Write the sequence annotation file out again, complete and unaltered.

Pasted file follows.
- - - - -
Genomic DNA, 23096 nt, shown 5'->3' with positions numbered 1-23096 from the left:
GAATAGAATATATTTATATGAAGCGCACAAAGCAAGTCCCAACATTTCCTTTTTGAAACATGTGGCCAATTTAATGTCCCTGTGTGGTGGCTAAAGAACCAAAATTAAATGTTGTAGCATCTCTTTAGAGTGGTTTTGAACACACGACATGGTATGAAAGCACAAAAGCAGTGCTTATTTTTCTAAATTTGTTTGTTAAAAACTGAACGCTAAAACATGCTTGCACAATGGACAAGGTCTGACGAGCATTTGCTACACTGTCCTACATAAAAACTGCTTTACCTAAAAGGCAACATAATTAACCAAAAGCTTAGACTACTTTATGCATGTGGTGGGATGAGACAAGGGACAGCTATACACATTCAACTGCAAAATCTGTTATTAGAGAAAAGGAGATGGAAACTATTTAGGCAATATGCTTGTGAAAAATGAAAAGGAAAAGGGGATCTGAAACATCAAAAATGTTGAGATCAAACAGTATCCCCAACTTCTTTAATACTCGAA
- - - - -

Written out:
Genomic DNA, 23096 nt, shown 5'->3' with positions numbered 1-23096 from the left:
GAATAGAATATATTTATATGAAGCGCACAAAGCAAGTCCCAACATTTCCTTTTTGAAACATGTGGCCAATTTAATGTCCCTGTGTGGTGGCTAAAGAACCAAAATTAAATGTTGTAGCATCTCTTTAGAGTGGTTTTGAACACACGACATGGTATGAAAGCACAAAAGCAGTGCTTATTTTTCTAAATTTGTTTGTTAAAAACTGAACGCTAAAACATGCTTGCACAATGGACAAGGTCTGACGAGCATTTGCTACACTGTCCTACATAAAAACTGCTTTACCTAAAAGGCAACATAATTAACCAAAAGCTTAGACTACTTTATGCATGTGGTGGGATGAGACAAGGGACAGCTATACACATTCAACTGCAAAATCTGTTATTAGAGAAAAGGAGATGGAAACTATTTAGGCAATATGCTTGTGAAAAATGAAAAGGAAAAGGGGATCTGAAACATCAAAAATGTTGAGATCAAACAGTATCCCCAACTTCTTTAATACTCGAA